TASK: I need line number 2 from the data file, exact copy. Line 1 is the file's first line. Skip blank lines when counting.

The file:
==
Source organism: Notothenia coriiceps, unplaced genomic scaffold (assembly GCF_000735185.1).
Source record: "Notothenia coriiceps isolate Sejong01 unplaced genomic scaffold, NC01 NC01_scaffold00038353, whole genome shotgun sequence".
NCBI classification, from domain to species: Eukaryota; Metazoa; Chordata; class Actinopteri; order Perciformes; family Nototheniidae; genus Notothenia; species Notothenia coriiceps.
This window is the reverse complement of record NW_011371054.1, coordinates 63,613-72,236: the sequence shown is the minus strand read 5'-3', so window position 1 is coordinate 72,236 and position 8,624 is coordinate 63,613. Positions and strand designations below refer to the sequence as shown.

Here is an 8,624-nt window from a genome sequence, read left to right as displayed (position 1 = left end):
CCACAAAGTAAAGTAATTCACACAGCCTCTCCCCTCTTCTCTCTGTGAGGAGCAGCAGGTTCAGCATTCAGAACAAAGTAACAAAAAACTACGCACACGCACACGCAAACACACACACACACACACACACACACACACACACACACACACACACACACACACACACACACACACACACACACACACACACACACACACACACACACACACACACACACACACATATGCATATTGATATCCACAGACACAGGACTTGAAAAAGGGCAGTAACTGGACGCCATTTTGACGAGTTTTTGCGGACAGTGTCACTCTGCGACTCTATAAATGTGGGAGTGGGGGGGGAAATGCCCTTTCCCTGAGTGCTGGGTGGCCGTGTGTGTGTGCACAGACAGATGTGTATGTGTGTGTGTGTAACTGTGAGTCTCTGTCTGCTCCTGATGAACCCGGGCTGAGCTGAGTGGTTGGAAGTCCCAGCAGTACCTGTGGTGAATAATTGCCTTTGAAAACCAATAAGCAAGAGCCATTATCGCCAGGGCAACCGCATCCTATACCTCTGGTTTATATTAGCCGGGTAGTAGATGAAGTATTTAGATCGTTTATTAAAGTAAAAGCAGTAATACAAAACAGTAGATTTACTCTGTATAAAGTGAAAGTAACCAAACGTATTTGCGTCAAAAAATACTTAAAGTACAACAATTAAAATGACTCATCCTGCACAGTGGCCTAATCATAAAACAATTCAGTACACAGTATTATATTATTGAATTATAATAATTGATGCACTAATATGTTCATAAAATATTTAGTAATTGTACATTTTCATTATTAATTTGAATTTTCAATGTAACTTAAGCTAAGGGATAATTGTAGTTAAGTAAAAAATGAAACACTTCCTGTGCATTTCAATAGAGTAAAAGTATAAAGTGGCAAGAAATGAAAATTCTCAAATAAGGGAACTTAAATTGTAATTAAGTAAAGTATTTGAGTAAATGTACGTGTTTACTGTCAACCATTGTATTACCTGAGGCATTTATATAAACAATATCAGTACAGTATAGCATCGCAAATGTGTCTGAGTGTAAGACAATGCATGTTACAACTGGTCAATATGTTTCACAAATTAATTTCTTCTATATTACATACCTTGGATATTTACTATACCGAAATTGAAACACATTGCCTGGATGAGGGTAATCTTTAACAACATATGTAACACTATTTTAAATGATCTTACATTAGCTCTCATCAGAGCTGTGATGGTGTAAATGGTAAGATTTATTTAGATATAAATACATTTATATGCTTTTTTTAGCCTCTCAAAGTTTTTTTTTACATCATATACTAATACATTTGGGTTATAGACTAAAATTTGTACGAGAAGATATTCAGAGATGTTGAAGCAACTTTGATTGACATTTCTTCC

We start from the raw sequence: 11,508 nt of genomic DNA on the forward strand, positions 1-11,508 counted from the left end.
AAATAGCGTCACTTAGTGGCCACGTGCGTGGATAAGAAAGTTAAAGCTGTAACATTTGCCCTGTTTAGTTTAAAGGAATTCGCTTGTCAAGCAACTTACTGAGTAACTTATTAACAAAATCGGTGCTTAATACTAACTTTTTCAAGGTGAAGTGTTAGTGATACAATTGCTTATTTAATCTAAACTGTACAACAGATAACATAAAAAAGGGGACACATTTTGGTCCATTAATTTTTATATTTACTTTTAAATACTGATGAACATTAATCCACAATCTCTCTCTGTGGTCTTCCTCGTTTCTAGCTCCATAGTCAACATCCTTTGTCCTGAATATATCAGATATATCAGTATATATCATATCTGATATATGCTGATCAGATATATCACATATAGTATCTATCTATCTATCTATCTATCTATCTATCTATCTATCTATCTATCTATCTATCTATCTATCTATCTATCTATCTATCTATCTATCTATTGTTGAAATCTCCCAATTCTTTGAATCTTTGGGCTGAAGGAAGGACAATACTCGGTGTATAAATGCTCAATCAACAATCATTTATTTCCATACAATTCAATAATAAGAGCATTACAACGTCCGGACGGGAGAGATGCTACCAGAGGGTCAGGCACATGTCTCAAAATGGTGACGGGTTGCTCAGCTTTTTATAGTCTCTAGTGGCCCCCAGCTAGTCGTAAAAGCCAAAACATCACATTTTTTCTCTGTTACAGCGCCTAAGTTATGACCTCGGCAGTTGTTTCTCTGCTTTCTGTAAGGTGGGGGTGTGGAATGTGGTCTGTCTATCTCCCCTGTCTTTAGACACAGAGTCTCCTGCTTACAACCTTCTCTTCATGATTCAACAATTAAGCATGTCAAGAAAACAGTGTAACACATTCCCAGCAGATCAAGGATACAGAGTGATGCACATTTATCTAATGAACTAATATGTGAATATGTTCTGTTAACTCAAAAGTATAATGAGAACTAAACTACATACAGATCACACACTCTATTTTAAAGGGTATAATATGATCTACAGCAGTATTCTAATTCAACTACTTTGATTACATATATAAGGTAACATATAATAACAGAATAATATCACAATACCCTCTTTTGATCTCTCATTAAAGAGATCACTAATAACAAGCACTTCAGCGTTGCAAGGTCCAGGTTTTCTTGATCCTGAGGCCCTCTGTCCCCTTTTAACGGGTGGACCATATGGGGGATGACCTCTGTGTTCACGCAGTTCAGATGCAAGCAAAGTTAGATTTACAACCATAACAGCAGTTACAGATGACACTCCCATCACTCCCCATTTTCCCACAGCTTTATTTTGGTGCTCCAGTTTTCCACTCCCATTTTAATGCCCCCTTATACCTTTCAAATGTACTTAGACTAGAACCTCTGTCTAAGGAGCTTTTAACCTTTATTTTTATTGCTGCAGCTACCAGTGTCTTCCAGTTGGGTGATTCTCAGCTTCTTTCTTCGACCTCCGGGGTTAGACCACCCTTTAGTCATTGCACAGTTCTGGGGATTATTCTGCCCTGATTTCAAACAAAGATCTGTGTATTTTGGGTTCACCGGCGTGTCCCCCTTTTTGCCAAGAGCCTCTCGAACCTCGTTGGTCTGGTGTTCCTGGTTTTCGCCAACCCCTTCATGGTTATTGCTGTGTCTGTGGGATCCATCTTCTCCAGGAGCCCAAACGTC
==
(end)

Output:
Source record: "Notothenia coriiceps isolate Sejong01 unplaced genomic scaffold, NC01 NC01_scaffold00038353, whole genome shotgun sequence".